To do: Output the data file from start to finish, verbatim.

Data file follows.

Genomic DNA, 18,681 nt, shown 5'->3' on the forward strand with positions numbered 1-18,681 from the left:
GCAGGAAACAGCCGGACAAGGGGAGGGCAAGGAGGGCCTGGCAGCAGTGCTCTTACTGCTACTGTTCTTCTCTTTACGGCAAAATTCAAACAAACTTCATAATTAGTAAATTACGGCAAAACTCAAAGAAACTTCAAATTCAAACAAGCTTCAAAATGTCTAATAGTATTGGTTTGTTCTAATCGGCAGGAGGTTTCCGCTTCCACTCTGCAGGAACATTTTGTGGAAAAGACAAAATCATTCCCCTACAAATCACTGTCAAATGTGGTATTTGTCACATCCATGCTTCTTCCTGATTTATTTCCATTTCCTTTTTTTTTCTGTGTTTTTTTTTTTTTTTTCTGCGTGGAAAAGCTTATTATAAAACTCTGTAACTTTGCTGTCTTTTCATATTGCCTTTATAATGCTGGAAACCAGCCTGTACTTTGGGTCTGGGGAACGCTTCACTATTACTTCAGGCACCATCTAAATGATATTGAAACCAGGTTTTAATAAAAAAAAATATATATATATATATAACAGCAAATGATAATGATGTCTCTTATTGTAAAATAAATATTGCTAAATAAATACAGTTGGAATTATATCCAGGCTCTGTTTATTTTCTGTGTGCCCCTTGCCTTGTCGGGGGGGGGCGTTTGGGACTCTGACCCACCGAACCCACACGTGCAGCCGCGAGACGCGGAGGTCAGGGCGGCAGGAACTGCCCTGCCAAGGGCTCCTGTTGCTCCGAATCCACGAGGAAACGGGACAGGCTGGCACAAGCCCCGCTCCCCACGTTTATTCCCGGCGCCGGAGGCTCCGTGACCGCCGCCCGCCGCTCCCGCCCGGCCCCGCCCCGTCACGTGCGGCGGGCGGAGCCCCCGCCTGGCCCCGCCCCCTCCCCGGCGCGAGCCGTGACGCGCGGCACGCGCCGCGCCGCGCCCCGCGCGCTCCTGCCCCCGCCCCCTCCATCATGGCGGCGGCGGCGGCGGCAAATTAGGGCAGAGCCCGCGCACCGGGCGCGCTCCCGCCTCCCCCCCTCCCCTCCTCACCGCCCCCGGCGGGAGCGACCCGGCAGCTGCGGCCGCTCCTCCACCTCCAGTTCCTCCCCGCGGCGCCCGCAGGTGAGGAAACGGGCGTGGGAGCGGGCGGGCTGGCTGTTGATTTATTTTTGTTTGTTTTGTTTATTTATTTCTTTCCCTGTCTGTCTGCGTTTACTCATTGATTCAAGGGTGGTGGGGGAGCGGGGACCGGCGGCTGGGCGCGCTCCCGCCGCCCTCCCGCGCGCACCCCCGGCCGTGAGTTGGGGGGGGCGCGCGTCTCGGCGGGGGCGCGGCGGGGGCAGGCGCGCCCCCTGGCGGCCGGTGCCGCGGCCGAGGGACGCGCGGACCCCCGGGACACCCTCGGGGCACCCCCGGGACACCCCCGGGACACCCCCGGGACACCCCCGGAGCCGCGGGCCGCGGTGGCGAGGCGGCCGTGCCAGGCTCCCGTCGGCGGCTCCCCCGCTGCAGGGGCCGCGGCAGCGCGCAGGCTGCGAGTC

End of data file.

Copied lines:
Genomic DNA, 18,681 nt, shown 5'->3' on the forward strand with positions numbered 1-18,681 from the left:
GCAGGAAACAGCCGGACAAGGGGAGGGCAAGGAGGGCCTGGCAGCAGTGCTCTTACTGCTACTGTTCTTCTCTTTACGGCAAAATTCAAACAAACTTCATAATTAGTAAATTACGGCAAAACTCAAAGAAACTTCAAATTCAAACAAGCTTCAAAATGTCTAATAGTATTGGTTTGTTCTAATCGGCAGGAGGTTTCCGCTTCCACTCTGCAGGAACATTTTGTGGAAAAGACAAAATCATTCCCCTACAAATCACTGTCAAATGTGGTATTTGTCACATCCATGCTTCTTCCTGATTTATTTCCATTTCCTTTTTTTTTCTGTGTTTTTTTTTTTTTTTTCTGCGTGGAAAAGCTTATTATAAAACTCTGTAACTTTGCTGTCTTTTCATATTGCCTTTATAATGCTGGAAACCAGCCTGTACTTTGGGTCTGGGGAACGCTTCACTATTACTTCAGGCACCATCTAAATGATATTGAAACCAGGTTTTAATAAAAAAAAATATATATATATATATAACAGCAAATGATAATGATGTCTCTTATTGTAAAATAAATATTGCTAAATAAATACAGTTGGAATTATATCCAGGCTCTGTTTATTTTCTGTGTGCCCCTTGCCTTGTCGGGGGGGGGCGTTTGGGACTCTGACCCACCGAACCCACACGTGCAGCCGCGAGACGCGGAGGTCAGGGCGGCAGGAACTGCCCTGCCAAGGGCTCCTGTTGCTCCGAATCCACGAGGAAACGGGACAGGCTGGCACAAGCCCCGCTCCCCACGTTTATTCCCGGCGCCGGAGGCTCCGTGACCGCCGCCCGCCGCTCCCGCCCGGCCCCGCCCCGTCACGTGCGGCGGGCGGAGCCCCCGCCTGGCCCCGCCCCCTCCCCGGCGCGAGCCGTGACGCGCGGCACGCGCCGCGCCGCGCCCCGCGCGCTCCTGCCCCCGCCCCCTCCATCATGGCGGCGGCGGCGGCGGCAAATTAGGGCAGAGCCCGCGCACCGGGCGCGCTCCCGCCTCCCCCCCTCCCCTCCTCACCGCCCCCGGCGGGAGCGACCCGGCAGCTGCGGCCGCTCCTCCACCTCCAGTTCCTCCCCGCGGCGCCCGCAGGTGAGGAAACGGGCGTGGGAGCGGGCGGGCTGGCTGTTGATTTATTTTTGTTTGTTTTGTTTATTTATTTCTTTCCCTGTCTGTCTGCGTTTACTCATTGATTCAAGGGTGGTGGGGGAGCGGGGACCGGCGGCTGGGCGCGCTCCCGCCGCCCTCCCGCGCGCACCCCCGGCCGTGAGTTGGGGGGGGCGCGCGTCTCGGCGGGGGCGCGGCGGGGGCAGGCGCGCCCCCTGGCGGCCGGTGCCGCGGCCGAGGGACGCGCGGACCCCCGGGACACCCTCGGGGCACCCCCGGGACACCCCCGGGACACCCCCGGGACACCCCCGGAGCCGCGGGCCGCGGTGGCGAGGCGGCCGTGCCAGGCTCCCGTCGGCGGCTCCCCCGCTGCAGGGGCCGCGGCAGCGCGCAGGCTGCGAGTC